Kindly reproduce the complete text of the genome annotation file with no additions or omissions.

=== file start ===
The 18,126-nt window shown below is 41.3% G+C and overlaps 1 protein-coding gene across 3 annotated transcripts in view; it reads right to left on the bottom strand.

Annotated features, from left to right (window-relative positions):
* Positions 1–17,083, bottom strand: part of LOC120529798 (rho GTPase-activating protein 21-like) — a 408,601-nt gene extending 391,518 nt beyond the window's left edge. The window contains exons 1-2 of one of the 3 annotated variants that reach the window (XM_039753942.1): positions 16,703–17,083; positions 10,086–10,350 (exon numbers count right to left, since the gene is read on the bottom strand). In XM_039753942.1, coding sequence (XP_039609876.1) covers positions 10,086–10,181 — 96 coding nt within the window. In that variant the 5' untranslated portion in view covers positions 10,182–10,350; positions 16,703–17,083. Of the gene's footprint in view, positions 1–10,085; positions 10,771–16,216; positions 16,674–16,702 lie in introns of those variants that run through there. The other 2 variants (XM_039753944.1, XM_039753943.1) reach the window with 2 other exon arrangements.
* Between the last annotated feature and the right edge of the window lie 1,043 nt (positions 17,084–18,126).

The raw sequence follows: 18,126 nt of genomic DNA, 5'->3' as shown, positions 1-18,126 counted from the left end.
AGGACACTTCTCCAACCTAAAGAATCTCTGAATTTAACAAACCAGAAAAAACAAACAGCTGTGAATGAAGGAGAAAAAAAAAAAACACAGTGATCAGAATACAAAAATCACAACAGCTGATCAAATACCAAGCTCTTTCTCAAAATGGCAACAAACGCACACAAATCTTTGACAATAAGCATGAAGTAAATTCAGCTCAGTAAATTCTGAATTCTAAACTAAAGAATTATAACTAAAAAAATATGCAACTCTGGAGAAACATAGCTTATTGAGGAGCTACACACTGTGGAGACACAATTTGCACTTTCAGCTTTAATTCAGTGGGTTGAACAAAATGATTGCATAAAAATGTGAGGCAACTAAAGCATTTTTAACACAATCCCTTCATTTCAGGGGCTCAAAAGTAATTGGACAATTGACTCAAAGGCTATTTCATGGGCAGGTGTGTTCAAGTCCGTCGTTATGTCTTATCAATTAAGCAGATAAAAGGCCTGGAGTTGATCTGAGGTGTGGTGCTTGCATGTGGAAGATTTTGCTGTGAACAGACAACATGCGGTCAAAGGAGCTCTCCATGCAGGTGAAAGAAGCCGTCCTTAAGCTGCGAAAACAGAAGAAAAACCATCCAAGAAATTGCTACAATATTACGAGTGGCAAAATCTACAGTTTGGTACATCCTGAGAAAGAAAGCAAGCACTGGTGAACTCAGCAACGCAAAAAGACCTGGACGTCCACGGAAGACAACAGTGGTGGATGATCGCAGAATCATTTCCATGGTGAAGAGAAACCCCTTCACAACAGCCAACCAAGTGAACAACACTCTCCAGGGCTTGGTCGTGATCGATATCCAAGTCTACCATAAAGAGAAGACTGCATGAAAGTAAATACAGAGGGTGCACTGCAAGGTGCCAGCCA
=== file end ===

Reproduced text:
The 18,126-nt window shown below is 41.3% G+C and overlaps 1 protein-coding gene across 3 annotated transcripts in view; it reads right to left on the bottom strand.

Annotated features, from left to right (window-relative positions):
* Positions 1–17,083, bottom strand: part of LOC120529798 (rho GTPase-activating protein 21-like) — a 408,601-nt gene extending 391,518 nt beyond the window's left edge. The window contains exons 1-2 of one of the 3 annotated variants that reach the window (XM_039753942.1): positions 16,703–17,083; positions 10,086–10,350 (exon numbers count right to left, since the gene is read on the bottom strand). In XM_039753942.1, coding sequence (XP_039609876.1) covers positions 10,086–10,181 — 96 coding nt within the window. In that variant the 5' untranslated portion in view covers positions 10,182–10,350; positions 16,703–17,083. Of the gene's footprint in view, positions 1–10,085; positions 10,771–16,216; positions 16,674–16,702 lie in introns of those variants that run through there. The other 2 variants (XM_039753944.1, XM_039753943.1) reach the window with 2 other exon arrangements.
* Between the last annotated feature and the right edge of the window lie 1,043 nt (positions 17,084–18,126).

The raw sequence follows: 18,126 nt of genomic DNA, 5'->3' as shown, positions 1-18,126 counted from the left end.
AGGACACTTCTCCAACCTAAAGAATCTCTGAATTTAACAAACCAGAAAAAACAAACAGCTGTGAATGAAGGAGAAAAAAAAAAAACACAGTGATCAGAATACAAAAATCACAACAGCTGATCAAATACCAAGCTCTTTCTCAAAATGGCAACAAACGCACACAAATCTTTGACAATAAGCATGAAGTAAATTCAGCTCAGTAAATTCTGAATTCTAAACTAAAGAATTATAACTAAAAAAATATGCAACTCTGGAGAAACATAGCTTATTGAGGAGCTACACACTGTGGAGACACAATTTGCACTTTCAGCTTTAATTCAGTGGGTTGAACAAAATGATTGCATAAAAATGTGAGGCAACTAAAGCATTTTTAACACAATCCCTTCATTTCAGGGGCTCAAAAGTAATTGGACAATTGACTCAAAGGCTATTTCATGGGCAGGTGTGTTCAAGTCCGTCGTTATGTCTTATCAATTAAGCAGATAAAAGGCCTGGAGTTGATCTGAGGTGTGGTGCTTGCATGTGGAAGATTTTGCTGTGAACAGACAACATGCGGTCAAAGGAGCTCTCCATGCAGGTGAAAGAAGCCGTCCTTAAGCTGCGAAAACAGAAGAAAAACCATCCAAGAAATTGCTACAATATTACGAGTGGCAAAATCTACAGTTTGGTACATCCTGAGAAAGAAAGCAAGCACTGGTGAACTCAGCAACGCAAAAAGACCTGGACGTCCACGGAAGACAACAGTGGTGGATGATCGCAGAATCATTTCCATGGTGAAGAGAAACCCCTTCACAACAGCCAACCAAGTGAACAACACTCTCCAGGGCTTGGTCGTGATCGATATCCAAGTCTACCATAAAGAGAAGACTGCATGAAAGTAAATACAGAGGGTGCACTGCAAGGTGCCAGCCA